Taiwan and China: Rivals, and now, Partners
Ryan Cole, The Investment U Research Team
With MJ’s passing, some rather astonishing news flew under the collective radar last week.
Taiwan has opened its economic borders to investment from China.
That’s a really big deal.
If America dropped the Cuban Embargo… that would be about 1/100 as momentous. It’s more like an apolitical (for now) eastern version of the Berlin Wall coming down.
Taiwan’s part in the play that is the Asian theatre is about to get much more complex.
And for investors, the opportunities are only beginning. Here’s a little background on why Taiwan will make a good trade partner for China, and why foreign investors need not worry.
Taiwan’s History of Fighting and Independence
A little history: In 1949, Chiang Kai Shek – the insurgent leader of China during the Japanese occupation – lost his civil war with Mao, and was driven from the mainland.
He took what remained of his army and fled to Formosa – a small island off the southern Chinese coast, easily defended from invaders. In fact, Formosa had been used exactly the same way, hundreds of years earlier, by a fleeing rebel leader under similar circumstances.
It’s China’s “loser island.”
Chiang had meant to regroup and launch another attack on Mao, retaking the mainland. The western world also wanted this, and for decades only recognized Chiang’s small island as the true Chinese government.
But, as we all know, that never happened. Mao’s communist revolution proceeded down its bloody path, while Formosa became Taiwan, Chiang Kai Shek’s totalitarian rule succumbed to democracy, and soon the little island had a greater GDP than the 1 billion souls on the mainland.
That was before China changed – from an oppressive communist oligarchy to an oppressive capitalist oligarchy. The Grand Experiment – Can a socialist autocracy thrive with a capitalist economic system? – continues apace, and the jury’s still out.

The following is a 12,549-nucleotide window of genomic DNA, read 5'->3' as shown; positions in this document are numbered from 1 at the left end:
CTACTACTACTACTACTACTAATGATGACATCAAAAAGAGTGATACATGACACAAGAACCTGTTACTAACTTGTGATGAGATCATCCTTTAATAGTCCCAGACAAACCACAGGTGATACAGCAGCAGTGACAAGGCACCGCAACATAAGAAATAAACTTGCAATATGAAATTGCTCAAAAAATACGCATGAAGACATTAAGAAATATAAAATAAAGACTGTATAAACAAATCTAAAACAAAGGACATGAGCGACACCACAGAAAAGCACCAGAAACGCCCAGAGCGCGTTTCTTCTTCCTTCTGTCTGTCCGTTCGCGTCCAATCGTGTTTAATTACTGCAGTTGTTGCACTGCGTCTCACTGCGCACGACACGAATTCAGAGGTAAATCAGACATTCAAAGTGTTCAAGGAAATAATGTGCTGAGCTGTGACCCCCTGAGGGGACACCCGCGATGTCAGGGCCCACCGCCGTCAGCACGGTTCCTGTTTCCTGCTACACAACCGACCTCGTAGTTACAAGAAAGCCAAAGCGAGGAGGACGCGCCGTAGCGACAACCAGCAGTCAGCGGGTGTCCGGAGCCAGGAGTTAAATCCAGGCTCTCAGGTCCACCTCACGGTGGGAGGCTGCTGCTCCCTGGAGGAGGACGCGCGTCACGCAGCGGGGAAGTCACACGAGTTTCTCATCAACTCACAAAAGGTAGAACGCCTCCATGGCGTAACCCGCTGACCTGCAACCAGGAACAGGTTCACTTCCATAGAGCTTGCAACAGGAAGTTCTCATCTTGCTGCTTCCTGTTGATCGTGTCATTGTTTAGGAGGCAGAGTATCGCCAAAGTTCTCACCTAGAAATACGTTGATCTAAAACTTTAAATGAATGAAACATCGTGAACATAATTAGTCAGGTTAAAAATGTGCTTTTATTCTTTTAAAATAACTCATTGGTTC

China has riots just about every day somewhere in the kingdom – whether these foment into something larger remains to be seen. They could easily go away if enough prosperity reaches enough people in time.
We just don’t know – this is a historic first.
The Big Dog (China) Rules
One thing is certain, though: China is now the big dog in Asia. With a GDP almost twice as large as Japan, by some measurements, China is a force to be reckoned with.
And, with exports down, with the worldwide recession pummeling everyone, Taiwan can no longer afford to ignore the behemoth to the west. So, she’s opened her economic borders to mainland companies. The changes will be sudden, and fierce.
Make no mistake – this isn’t because Taiwan has changed her mind about China.
If anything, Hong Kong’s experience has hardened Taiwanese resistance. Every time the other Chinese island loses more liberty… or holds another rigged ‘election’… or suffers another mainland corruption scandal… Taiwan becomes more proud of independence.
This isn’t an acquiescence – although it may let China in through the back door. Taiwan still has strict regulations in place – for instance, any Chinese company trying to take a controlling share of a local one must undergo review. Likewise, no military-backed business (and China has many) can invest in Taiwan.
In fact, only 100 industries have had their doors truly thrown open.
Invest in Taiwan Now, While The Getting’s Good
Taiwan is about to undergo massive changes. Exactly how this plays out is anybody’s guess – local competition could be ground out by the Chinese companies, or bought up by them, or exist in some form of unsteady stasis, for a time.
Consumer patterns shouldn’t change much – both sides have been able to sell to the other for awhile.
The only thing we know for certain – a massive influx of Chinese capital is about to flood the Taiwanese market.
For that reason, we highly recommend buying into the market before the rush becomes apparent to everyone. Specifically, we like index funds, like the iShares MSCI Taiwan Index Fund (NYSE: EWT). It’s up just over 10% the last three weeks, but that should only be the beginning.
China has hoards of cash, and no attractive options left for spending it. Her problems with U.S. bonds are well known; she doesn’t trust the dollar anymore. Her mass consumption of commodities is also well known, but there just isn’t enough gold, copper, and steel to satisfy China’s investment needs.
But now, Taiwan comes along as a virgin market. It doesn’t take a genius to see what’s going to happen. Sometimes, this job is easy. And, so to, early investors to Taiwan.
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